The trend in Croatia on institutionalization is in the wrong direction. Croatia needs to step up its efforts as a matter of urgency.
Amanda McRae, fellow with the Europe and Central Asia division
(New York) - People with disabilities in Croatia still face violations of their basic human rights two years after a groundbreaking treaty on disability rights came into force, Human Rights Watch said today.
Croatia was among the first countries in the world to agree to be bound by the International Convention on the Rights of Persons with Disabilities, which will have its second anniversary on May 3, 2010.
"Croatia was a leader in taking on the obligations of the Convention, but since then it hasn't done enough to improve people's lives, particularly those with intellectual and mental disabilities" said Amanda McRae, fellow with the Europe and Central Asia division at Human Rights Watch.
The Disability Rights Convention, which is now binding law for 85 countries, requires states to take positive steps to respect and promote the rights of persons with disabilities.
The right of persons with disabilities to live in the community rather than in institutions is an important aspect of the convention, Human rights Watch said. Yet at least 7,000 persons with intellectual or mental disabilities in Croatia remain in long-term residential institutions. While the trend across Europe is toward community-based care and support, the number of persons in institutions is growing in Croatia.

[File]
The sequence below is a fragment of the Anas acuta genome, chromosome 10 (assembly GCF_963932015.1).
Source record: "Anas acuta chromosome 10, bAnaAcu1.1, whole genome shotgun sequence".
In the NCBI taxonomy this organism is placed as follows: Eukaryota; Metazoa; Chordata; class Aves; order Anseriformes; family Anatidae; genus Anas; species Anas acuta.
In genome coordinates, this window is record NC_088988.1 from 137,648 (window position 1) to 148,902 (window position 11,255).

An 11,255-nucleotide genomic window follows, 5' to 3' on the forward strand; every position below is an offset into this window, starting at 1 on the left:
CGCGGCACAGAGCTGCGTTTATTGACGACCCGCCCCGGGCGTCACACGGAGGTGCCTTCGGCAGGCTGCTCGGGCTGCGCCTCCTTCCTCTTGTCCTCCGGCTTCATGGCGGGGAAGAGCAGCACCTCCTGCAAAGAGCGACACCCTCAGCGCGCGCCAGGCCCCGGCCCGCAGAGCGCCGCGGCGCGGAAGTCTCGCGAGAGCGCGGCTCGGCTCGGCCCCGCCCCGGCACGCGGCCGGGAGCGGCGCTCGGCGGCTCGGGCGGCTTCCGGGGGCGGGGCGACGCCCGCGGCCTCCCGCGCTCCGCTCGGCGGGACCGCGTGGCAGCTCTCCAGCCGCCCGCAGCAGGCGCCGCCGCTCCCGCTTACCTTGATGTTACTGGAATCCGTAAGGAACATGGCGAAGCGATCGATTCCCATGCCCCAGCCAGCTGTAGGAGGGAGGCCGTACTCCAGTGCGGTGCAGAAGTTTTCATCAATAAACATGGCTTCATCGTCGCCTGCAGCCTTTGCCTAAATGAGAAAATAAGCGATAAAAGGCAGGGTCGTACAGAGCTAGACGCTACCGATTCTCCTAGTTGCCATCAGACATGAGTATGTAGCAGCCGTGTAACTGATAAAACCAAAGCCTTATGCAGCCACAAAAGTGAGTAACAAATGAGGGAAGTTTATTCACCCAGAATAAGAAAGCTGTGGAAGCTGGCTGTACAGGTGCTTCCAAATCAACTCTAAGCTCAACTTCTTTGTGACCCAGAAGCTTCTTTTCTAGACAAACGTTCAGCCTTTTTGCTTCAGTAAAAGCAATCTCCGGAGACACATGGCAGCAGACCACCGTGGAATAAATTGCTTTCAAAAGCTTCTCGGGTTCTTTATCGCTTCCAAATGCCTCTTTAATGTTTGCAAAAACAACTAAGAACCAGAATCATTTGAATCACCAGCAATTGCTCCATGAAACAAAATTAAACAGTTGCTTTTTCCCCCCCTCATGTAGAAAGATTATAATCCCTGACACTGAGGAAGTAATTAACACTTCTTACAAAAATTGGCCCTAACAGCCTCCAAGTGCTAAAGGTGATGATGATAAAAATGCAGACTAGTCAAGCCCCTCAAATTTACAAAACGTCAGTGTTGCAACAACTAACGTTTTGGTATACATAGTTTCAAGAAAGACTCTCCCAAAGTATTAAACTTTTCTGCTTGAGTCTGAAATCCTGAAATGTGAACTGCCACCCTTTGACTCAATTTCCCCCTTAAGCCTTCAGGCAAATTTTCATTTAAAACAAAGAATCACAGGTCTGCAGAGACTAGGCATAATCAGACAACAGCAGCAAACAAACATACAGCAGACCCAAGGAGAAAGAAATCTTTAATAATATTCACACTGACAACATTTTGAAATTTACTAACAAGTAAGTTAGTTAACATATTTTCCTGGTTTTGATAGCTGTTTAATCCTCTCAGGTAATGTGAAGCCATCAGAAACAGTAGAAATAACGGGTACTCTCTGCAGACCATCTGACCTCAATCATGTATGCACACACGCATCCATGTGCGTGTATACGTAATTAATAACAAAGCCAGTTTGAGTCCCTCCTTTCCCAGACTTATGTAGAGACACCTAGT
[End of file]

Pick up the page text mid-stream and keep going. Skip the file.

Placement in these overcrowded institutions strips residents of their dignity and creates potential for physical and mental abuse, Human Rights Watch said.
Croatia has promised to work on deinstitutionalization in the context of its efforts to become a member of the European Union. In practice, though, it has done little to address the problem.
"The trend in Croatia on institutionalization is in the wrong direction," McRae said. "Croatia needs to step up its efforts as a matter of urgency."
The Disability Rights Convention also requires states to move away from depriving people of the right to make their own decisions, known as legal capacity, and instead to assist them in making their own decisions. Croatia has done nothing to move in that direction.
At least 8,300 adults with disabilities in Croatia are deprived of their legal capacity. This process takes away an adult's ability to make important life decisions and to exercise basic rights, such as the right to vote, get married, sign an employment contract, or choose where and how to live.
"When legal capacity is taken away, adults with disabilities in Croatia end up being treated like young children," McRae said. "The system also makes it easy for people to be institutionalized and hard for them to get out."
Croatia is required to report to the United Nations this month about its progress in implementing the Disability Rights Convention and is also expected to report to the European Commission over the summer about a range of human rights issues, including the rights of persons with disabilities.
The Croatian government should take the opportunity of the upcoming United Nations and EU reviews to set out concrete plans to reform institutionalization and legal capacity, Human Rights Watch said.